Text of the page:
Ambassador Koh: It’s pretty interesting. It’s a great question. I think, you know, when David Redl and Ajit Pai and Rob Strayer and Scott Pace and the U.S. delegation writ large, all worked together and reached out and do the work that they need to do to build the relationships and to support the U.S. position, we can actually do pretty well. We can be pretty effective. That’s essentially what happened on the ground at WRC for us. But certainly with getting Doreen Bogdan-Martin. She herself is actually quite impressive and she’s well-liked. We started with the right candidate. I think the U.S. delegation and really just pushed her forward and it was really impressive to see from what I understand. That happened in 2018 of November where she was elected and she’s gone through her first year. We’re really happy about that. She’s great.
Scott Wallsten: That’s an amazing story. But speaking of impressive, I would like to know a little bit more about your career. It’s such an unusual track. Usually people say when you look back at a career, you can see how you got there and made each turn. You could never predict it from the front. I’m not sure I can understand yours from front or the back. But you could have after getting your law degree, you could have been just a very highly paid lawyer. I don’t want to say just because obviously it’s a hard job. You’ve taken lots of different jobs and approaches and different things in public policy and as a civil servant, what has put you down this winding road.
Ambassador Koh: Yeah, I’m still stuck on the highly paid lawyer part. I wish I could say it was really directed, but it hasn’t been. I don’t like to be bored. I don’t know if that’s a failing or a strength. I’m not sure which, but I don’t like to be bored. When I had the opportunity to go to the House of Representatives, I went to the House and then I had the opportunity to go into the White House. That’s where I went because I wanted to see what that was like. And then this job. This one woman told me a third of your job should be stuff you can do right regularly, easily. A third of your job should be a stretch for you. And then a third of your job should be pure white-knuckled terror.
I think for the past three to five years I’ve been doing essentially that and it’s served me well in terms of just keeping me interested, engaged, and teaching me a ton, helping me grow a lot. That’s why I think the past five years in public service have been amazing. Also, there’s nothing like public service, right? You just don’t have the same sense of mission outside of public service. I do think it’s good to go back and forth. In fact, I’d like to go back to the private sector because I think it’s important for people in the public sector, in public service, not to get a swelled head because you’re never as pretty or as smart or as funny or as interesting as when you worked for the government and you have some sway over things. But I think it’s important to sort of see the other side and make sure that you’re serving from each side as best you can. But why they’ve been so short, I don’t really know, but I think the opportunity to serve has been amazing and so even if I do go back to the private sector after this, I think I’ll probably come back to the public sector because it’s just so rewarding I think on a personal basis.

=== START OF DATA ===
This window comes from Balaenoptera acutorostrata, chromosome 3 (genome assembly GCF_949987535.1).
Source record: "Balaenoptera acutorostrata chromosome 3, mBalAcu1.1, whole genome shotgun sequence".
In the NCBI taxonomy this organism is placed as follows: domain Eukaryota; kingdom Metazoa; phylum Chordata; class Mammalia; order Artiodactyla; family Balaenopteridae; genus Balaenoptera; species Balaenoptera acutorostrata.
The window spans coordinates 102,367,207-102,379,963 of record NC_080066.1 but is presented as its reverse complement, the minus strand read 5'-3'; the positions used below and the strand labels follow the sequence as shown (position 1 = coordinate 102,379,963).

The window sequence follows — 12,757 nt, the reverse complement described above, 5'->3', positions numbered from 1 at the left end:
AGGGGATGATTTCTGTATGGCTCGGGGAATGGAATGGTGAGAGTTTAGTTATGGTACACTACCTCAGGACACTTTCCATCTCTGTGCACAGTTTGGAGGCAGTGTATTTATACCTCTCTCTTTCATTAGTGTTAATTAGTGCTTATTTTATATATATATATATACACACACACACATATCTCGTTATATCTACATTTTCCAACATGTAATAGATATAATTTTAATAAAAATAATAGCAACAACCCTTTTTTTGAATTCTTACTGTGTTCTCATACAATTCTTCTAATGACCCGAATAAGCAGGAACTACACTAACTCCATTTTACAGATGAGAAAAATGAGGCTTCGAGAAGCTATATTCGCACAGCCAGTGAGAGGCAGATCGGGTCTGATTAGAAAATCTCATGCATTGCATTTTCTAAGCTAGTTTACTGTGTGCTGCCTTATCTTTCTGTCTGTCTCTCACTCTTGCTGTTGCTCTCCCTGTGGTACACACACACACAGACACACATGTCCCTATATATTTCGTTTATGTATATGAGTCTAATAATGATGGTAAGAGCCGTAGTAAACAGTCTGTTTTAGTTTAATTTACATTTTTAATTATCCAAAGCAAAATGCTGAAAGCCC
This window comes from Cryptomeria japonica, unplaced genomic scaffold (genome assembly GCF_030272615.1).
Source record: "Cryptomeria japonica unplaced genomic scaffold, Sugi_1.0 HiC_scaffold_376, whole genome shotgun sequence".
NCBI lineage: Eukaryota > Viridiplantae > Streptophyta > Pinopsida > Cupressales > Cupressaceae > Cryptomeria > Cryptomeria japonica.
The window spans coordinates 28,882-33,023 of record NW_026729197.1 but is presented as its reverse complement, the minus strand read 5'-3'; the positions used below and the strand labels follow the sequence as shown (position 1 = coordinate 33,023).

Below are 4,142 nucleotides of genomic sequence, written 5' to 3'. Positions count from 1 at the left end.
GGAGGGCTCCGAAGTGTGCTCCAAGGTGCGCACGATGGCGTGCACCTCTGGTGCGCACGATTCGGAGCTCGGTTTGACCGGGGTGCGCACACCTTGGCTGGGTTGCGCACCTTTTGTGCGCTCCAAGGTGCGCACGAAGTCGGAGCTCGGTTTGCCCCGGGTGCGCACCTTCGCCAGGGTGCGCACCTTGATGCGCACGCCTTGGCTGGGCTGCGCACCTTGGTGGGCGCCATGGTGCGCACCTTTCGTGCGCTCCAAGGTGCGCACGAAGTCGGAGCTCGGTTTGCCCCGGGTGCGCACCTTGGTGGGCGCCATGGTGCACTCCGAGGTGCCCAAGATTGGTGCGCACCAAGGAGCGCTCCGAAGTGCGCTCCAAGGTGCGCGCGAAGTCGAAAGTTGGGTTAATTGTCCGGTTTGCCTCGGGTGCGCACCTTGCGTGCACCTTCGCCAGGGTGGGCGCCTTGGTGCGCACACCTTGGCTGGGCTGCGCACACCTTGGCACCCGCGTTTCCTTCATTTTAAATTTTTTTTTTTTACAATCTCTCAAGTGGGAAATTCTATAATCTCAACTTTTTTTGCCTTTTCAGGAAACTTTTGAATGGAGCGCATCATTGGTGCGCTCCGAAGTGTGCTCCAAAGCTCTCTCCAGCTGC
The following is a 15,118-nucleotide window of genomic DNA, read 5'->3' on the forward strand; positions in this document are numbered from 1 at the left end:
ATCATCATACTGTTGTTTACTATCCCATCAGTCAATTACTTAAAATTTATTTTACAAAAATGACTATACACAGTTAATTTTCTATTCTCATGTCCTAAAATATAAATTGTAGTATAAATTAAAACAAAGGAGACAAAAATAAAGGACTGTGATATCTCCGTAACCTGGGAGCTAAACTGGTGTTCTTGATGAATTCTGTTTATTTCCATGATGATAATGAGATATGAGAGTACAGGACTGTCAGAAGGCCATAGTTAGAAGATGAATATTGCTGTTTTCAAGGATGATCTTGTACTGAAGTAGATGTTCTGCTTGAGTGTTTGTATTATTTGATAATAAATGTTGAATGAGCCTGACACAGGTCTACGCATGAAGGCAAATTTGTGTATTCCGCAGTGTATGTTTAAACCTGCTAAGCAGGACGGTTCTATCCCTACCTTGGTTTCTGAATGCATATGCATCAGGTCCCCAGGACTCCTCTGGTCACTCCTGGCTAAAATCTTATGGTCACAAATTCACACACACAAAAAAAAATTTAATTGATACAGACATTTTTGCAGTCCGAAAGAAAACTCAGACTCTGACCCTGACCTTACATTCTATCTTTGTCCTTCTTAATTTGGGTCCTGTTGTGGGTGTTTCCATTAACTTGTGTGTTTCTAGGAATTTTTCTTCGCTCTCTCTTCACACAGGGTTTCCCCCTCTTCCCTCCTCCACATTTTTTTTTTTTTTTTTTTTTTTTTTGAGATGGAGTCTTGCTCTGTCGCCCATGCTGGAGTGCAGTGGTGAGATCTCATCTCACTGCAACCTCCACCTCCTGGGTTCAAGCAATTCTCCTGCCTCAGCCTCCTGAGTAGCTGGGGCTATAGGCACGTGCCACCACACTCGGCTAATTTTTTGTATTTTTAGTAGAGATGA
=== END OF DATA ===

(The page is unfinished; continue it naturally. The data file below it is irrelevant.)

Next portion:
Scott Wallsten: You said a couple of things actually that contradict what a lot of people think about public service. Although first I need to tell a story. When I was working on my PhD, I took a year and I worked at the Council of Economic Advisors. That’s the staff economist job is for somebody in the middle of their PhD. Then when I was finished I went back to just being in my cubicle and working on my dissertation. The phone rang and I picked up. It was from the New York Times and I was like, “Oh crap, what does the New York Times want from me?” And of course what they wanted was to sell me a subscription! Because well, nobody wanted to talk to me anymore. But anyway, you’re saying there’s nothing like public service and all the kind of good work you can do. I think a lot of people, maybe not so much in Washington, but elsewhere we have this image of the bureaucrat who sits there and does nothing. But I think we all know so many people in government who work so hard and know their topics so well, so deeply. It’s kind of amazing. The other thing is you’re saying that basically the revolving door can be good. I agree with that. We want people in government to understand outside of government, whether that’s firms or nonprofits or anything else and vice versa.
Ambassador Koh: I’m a bona fide swamp creature here.
Scott Wallsten: Parts of the swamp are good. Who doesn’t like those swamps in Florida? Beautiful!
Ambassador Koh: You build a sort of immunity being in swamp. There are some people that get dropped in here and they just wither and die because they’re just not ready. It’s like small pox.
Scott Wallsten: I mean, I don’t want to minimize parts of the swamp because we all know that, but there are, I think there are a lot of great things that people don’t realize.
Sarah Oh: Are we swamp creatures?
Ambassador Koh: Yes, Sarah, you’re definitely a swamp creature. I will count the think tanks.
Sarah Oh: But we’re stronger for it! We survive the radioactive pollution..
Scott Wallsten: Well, now that we’ve started going into 1950’s Sci-Fi, it might be a good place to wrap up. Ambassador Koh, thank you so much for joining us. Thanks for coming.
Ambassador Koh: Thanks so much for having me.